Kentucky’s 2019 annual unemployment rate holds steady at 4.3 percent, according to KYSTATS report

Kentucky’s annual unemployment rate was 4.3 percent in 2019 unchanged from 4.3 percent in 2018, while nonfarm employment gained 8,600 jobs, according to the Kentucky Center for Statistics (KYSTATS), an agency of the Kentucky Education and Workforce Development Cabinet.

The U.S. annual unemployment rate dropped to 3.7 percent in 2019 from 3.9 percent in 2018.

The U.S. Bureau of Labor Statistics’ estimate of the number of employed Kentuckians for 2019 was 1,983,577. This figure is up 14,966 from the 1,968,611 employed in 2018.

The number of unemployed Kentuckians for 2019 was 89,009, down 171 from the 89,180 unemployed in 2018. There were 124,027 fewer individuals unemployed in 2019 than 10 years ago, when the national economy was just beginning to emerge from the recession.

In 2019, the estimated number of Kentuckians in the civilian labor force was 2,072,586. This is up 14,795 from the 2,057,791 recorded in 2018, and up 12,424 from 10 years ago when the civilian labor force was 2,060,162.

Labor force statistics, including the unemployment rate, are based on estimates from the Current Population Survey of households. The survey is designed to measure trends in the number of people working. It includes jobs in agriculture and individuals who are self-employed.

Ten states experienced a statistically significant decrease in their annual unemployment rates from 2018 to 2019. Mississippi was the only state to have a statistically significant increase in its unemployment rate. Rates in the remaining 39 states were little changed from 2018 to 2019.

Kentucky’s unemployment rate for 2019 was higher than 41 states and lower than seven states. Kentucky’s rate was tied with Washington. Alaska had the highest unemployment rate in 2019 at 6.1 percent. North Dakota and Vermont had the lowest rates at 2.4 percent. Among its surrounding states, Kentucky’s unemployment rate was lower than West Virginia and higher than Illinois, Indiana, Missouri, Ohio, Virginia, and Tennessee.

In a separate federal survey of business establishments that excludes jobs in agriculture and people who are self-employed, Kentucky’s nonfarm payroll in 2019 increased by 8,600 or 0.4 percent to 1,938,700 jobs.

“Kentucky’s employment has now grown for ten consecutive years,” said University of Kentucky’s Center for Business and Economic Research (CBER) Interim Director Mike Clark, Ph.D. “However, these revised employment estimates suggest the rate of employment growth has been slowing over the last three years.”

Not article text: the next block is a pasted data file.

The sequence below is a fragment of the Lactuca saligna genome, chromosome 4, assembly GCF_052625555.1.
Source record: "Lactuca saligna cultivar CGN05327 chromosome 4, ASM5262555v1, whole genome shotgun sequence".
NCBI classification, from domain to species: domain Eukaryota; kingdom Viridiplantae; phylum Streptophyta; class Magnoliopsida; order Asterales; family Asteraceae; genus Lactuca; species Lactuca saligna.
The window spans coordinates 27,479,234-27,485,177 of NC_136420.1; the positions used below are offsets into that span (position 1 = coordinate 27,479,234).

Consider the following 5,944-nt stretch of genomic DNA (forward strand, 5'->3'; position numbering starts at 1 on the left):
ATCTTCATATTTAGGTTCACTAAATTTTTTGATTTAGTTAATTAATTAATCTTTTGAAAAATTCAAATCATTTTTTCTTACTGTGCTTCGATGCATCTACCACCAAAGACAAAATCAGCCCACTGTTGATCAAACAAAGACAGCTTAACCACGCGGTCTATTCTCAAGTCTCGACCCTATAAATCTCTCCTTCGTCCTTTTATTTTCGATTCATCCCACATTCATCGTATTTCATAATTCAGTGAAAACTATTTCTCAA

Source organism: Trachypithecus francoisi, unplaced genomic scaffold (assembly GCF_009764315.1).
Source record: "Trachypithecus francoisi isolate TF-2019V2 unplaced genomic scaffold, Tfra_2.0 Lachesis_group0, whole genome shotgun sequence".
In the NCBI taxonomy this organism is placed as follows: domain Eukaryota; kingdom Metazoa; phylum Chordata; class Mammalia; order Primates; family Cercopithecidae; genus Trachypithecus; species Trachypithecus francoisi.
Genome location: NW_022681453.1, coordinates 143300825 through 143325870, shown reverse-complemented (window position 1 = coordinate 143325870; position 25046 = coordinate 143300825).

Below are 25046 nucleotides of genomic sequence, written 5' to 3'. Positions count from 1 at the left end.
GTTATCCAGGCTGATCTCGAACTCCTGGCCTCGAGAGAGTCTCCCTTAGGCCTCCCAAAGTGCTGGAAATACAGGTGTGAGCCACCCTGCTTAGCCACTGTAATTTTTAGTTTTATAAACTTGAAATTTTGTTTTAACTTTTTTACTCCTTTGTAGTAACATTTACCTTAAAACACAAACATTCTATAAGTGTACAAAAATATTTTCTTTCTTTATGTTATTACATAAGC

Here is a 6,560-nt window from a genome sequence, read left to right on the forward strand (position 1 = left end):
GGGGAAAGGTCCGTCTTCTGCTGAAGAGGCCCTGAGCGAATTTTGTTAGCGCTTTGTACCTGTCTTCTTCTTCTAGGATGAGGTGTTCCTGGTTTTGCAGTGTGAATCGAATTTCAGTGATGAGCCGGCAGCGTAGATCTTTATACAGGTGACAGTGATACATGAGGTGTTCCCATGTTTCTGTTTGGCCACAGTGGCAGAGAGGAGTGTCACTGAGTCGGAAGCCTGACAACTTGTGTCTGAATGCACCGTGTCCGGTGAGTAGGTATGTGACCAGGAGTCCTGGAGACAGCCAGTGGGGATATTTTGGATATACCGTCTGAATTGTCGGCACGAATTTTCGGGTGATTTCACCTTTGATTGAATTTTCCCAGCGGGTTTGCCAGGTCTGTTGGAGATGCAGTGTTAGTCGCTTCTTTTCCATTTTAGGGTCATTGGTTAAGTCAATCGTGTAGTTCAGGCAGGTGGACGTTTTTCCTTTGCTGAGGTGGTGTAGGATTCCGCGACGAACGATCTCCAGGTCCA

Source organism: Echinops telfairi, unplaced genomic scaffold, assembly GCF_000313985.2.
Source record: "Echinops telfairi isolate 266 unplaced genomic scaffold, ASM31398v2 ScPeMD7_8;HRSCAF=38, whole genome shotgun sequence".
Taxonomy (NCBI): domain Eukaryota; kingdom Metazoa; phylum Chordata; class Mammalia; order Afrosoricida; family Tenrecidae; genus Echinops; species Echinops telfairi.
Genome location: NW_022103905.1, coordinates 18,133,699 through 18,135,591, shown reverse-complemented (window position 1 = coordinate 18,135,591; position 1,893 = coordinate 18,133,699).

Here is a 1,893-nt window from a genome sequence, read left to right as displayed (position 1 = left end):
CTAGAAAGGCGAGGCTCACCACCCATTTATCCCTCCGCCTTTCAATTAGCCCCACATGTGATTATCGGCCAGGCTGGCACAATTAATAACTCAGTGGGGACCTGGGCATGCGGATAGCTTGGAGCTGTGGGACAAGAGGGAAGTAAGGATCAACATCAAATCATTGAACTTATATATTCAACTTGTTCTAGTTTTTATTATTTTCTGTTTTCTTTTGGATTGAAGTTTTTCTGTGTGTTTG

Nonfarm data is provided by the Bureau of Labor Statistics’ Current Employment Statistics program. According to this survey, six of Kentucky’s 11 major nonfarm job sectors listed in the North American Industry Classification System (NAICS) showed employment growth in 2019, while five reported losses.

According to the annual employment data, the educational and health services sector rose by 5,300 jobs in 2019 and 33,500, or 13.4 percent, over the past 10 years. This growth is driven by hiring in the healthcare and social assistance subsector, which added 5,500 jobs in 2019 and 34,200 jobs over the past 10 years.

Educational services in this sector include employees at private elementary, secondary and postsecondary schools along with other establishments that provide instruction and training. Education services declined by 200 jobs from 2018 to 2019, or 0.7 percent, and decreased by 700 jobs over the past 10 years.

The leisure and hospitality sector grew by 3,600 positions in 2019, and 33,700 jobs or 20.1 percent in the past 10 years. Within the sector are arts, entertainment and recreation, and accommodation and food services.

Kentucky’s construction sector added 2,300 jobs in 2019, for a growth of 2.9 percent. The sector has expanded by 6,400 jobs or 8.7 percent since 2009.

Kentucky’s manufacturing sector expanded by 500 jobs or 0.2 percent in 2019 for a total of 252,100 positions. Over the past 10 years, manufacturing employment is up 39,000 jobs, a gain of 18.3 percent. Durable manufacturing added approximately 200 jobs, or 0.1 percent from 2018 to 2019 and non-durable manufacturing added 200 jobs, or 0.2 percent.